I am still concerned about the state of the Office of Legal Counsel. As you know, OLC’s authority to determine the legality of Executive Branch actions gives it tremendous power – particularly since its decisions are viewed to have the force of law; since the office is subject to little (if any) oversight; since there is limited transparency, particularly into its classified, secret opinions; and since it is insulated from the healthy and illuminating play of separated powers of government.

As former OLC head Jack Goldsmith noted in his book “The Terror Presidency,” generations of OLC attorneys understood that great power and, in his words, “developed powerful cultural norms about the importance of providing the President with detached, apolitical legal advice, as if OLC were an independent court inside the executive branch.”

Thanks in part to Goldsmith but also from the OLC’s own deeds, we now know the degree to which those norms were trampled. One example is a 2002 OLC memo drafted by attorney John Yoo, which defines torture as follows:

Physical pain amounting to torture must be equivalent in intensity to the pain accompanying serious physical injury, such as organ failure, impairment of bodily function, or even death.

As lawyers, you might inquire: Where does this definition come from? What was the source of the “organ failure, impairment of bodily function, or even death” language? I direct you to 42 U.S.C. § 1395w-22, a Medicare reimbursement statute. Go figure the relevance of that.

This definition was then used to approve a coercive interrogation technique now regrettably familiar to us all, “water-boarding.” Water-boarding had a long and sordid history; used by the Spanish Inquisition, by the Khmer Rouge in Cambodia, by the French in Algeria, by the Japanese in World War II, and by military dictators of Latin America. Senator John McCain, who was held captive for more than five years by the North Vietnamese, has said of water-boarding: “It is not a complicated procedure. It is torture.”

The United States government long agreed. Americans, on behalf of military tribunals, initiated war crimes prosecutions against Japanese soldiers who water-boarded American aviators in World War II, charging them with torture.

The United States government itself brought a civil rights prosecution against a Texas sheriff who water-boarded prisoners. The indictment in United States v. Lee charged that the defendants conspired to “subject prisoners to a suffocating ‘water torture’ ordeal in order to coerce confessions.” The sheriff and his deputies were convicted by a federal jury and the United States Court of Appeals for the Fifth Circuit affirmed. At sentencing, the presiding judge admonished the former sheriff that “[t]he operation down there would embarrass the dictator of a primitive country.”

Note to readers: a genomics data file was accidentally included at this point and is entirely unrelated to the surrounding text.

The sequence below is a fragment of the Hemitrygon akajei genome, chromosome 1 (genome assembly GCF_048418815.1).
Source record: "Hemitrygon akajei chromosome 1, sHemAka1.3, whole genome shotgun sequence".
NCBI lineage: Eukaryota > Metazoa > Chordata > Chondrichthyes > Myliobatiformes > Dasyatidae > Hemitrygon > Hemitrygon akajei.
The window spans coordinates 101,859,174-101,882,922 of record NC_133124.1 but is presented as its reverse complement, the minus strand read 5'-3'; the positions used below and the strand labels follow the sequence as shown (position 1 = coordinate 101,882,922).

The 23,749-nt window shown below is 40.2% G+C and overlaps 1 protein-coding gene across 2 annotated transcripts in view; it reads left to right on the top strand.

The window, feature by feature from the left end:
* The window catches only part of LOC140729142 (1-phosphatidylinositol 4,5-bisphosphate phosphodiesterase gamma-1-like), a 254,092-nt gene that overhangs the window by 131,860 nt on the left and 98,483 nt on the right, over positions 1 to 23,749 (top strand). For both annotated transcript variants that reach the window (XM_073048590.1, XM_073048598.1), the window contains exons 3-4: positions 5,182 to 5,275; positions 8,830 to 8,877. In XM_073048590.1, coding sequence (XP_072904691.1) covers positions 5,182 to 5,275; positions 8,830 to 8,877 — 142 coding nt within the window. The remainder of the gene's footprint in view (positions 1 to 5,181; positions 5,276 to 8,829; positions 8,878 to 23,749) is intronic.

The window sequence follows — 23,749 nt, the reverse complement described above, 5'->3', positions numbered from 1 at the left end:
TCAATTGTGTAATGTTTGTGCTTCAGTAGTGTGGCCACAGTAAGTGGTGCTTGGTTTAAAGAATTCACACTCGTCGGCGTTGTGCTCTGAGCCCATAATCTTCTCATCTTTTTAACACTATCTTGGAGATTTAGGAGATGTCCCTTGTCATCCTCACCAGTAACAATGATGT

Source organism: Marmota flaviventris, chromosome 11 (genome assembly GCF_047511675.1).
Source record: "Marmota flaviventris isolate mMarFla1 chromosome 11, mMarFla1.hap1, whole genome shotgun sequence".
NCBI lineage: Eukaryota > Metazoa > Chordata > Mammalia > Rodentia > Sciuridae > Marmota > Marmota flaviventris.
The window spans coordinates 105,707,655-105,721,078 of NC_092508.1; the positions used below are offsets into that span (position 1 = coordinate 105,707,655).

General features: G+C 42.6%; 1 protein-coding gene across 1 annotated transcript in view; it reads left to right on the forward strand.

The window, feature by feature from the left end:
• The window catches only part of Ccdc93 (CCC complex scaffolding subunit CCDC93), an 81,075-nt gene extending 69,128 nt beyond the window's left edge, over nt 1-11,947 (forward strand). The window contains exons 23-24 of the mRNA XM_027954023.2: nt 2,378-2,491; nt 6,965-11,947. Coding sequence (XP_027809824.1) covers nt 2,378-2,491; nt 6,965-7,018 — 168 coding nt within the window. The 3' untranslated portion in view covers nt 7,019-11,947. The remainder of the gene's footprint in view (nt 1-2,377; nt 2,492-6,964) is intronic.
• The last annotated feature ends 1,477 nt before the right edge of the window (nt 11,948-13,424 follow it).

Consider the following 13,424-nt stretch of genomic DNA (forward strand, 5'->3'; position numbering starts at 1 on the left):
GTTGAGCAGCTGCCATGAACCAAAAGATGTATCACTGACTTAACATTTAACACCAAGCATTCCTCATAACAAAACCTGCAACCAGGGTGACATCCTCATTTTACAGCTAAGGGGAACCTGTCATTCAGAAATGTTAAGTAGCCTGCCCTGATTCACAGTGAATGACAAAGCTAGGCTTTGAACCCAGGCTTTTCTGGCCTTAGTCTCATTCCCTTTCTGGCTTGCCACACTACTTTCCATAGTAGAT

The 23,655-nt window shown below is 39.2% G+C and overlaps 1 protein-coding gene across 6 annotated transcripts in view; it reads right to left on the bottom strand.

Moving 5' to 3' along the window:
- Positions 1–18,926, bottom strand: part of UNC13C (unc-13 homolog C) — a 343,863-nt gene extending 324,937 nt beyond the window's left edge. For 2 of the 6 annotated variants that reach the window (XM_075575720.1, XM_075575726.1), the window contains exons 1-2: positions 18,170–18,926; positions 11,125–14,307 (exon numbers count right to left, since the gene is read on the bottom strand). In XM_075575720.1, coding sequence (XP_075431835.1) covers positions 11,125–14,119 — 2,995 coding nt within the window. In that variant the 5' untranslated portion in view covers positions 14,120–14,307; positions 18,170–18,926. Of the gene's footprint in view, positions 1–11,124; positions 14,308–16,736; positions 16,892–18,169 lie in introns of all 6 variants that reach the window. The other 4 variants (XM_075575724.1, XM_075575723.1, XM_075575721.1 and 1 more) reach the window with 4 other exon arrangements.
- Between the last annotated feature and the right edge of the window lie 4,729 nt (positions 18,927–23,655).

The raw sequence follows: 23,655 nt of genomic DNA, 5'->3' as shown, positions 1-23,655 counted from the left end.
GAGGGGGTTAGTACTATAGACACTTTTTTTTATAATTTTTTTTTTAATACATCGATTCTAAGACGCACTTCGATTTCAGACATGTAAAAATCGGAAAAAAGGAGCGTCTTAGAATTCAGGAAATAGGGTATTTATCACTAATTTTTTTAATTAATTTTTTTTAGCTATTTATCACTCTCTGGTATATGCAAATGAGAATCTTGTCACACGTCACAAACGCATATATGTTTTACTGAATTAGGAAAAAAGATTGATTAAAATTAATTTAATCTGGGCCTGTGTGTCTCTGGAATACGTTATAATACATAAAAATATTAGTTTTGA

The Fifth Circuit decision is reported at 744 F.2d 1124. A Westlaw or Lexis query for the term “water torture” brings it up. The technique is called “torture” 12 times in the opinion. The Department itself brought the charges. The prosecuting Assistant U.S. Attorney is still in the Department. How is it that the Office of Legal Counsel, the elite legal conscience of the Department of Justice, completely missed this case? It is never even mentioned. They found a faraway Medicare reimbursement statute, and missed their own prosecution? Is this an abject failure of legal research and analysis, or something much, much worse?

The torture memo follows a disquieting pattern of secret OLC opinions. As a member of the Senate Intelligence Committee, I could review secret OLC opinions related to the warrantless wiretapping program. Three legal theories contained in those memos so surprised me that I fought to have them declassified and brought to light. Those theories are, as declassified by the Director of National Intelligence:

1) An executive order cannot limit a President. There is no constitutional requirement for a President to issue a new executive order whenever he wishes to depart from the terms of a previous executive order. Rather than violate an executive order, the President has instead modified or waived it;

2) The President, exercising his constitutional authority under Article II, can determine whether an action is a lawful exercise of the President’s authority under Article II; and

3) The Department of Justice is bound by the President’s legal determinations.

We are all lawyers here. I do not need to dwell on these propositions. Suffice it simply to say that the first proposition — that executive compliance with executive orders is optional — turns the Federal Register into a screen of falsehood, behind which lawless programs can operate in secret, even though, as we all remember, the Supreme Court has held since 1871 that a valid executive order has the force and effect of law.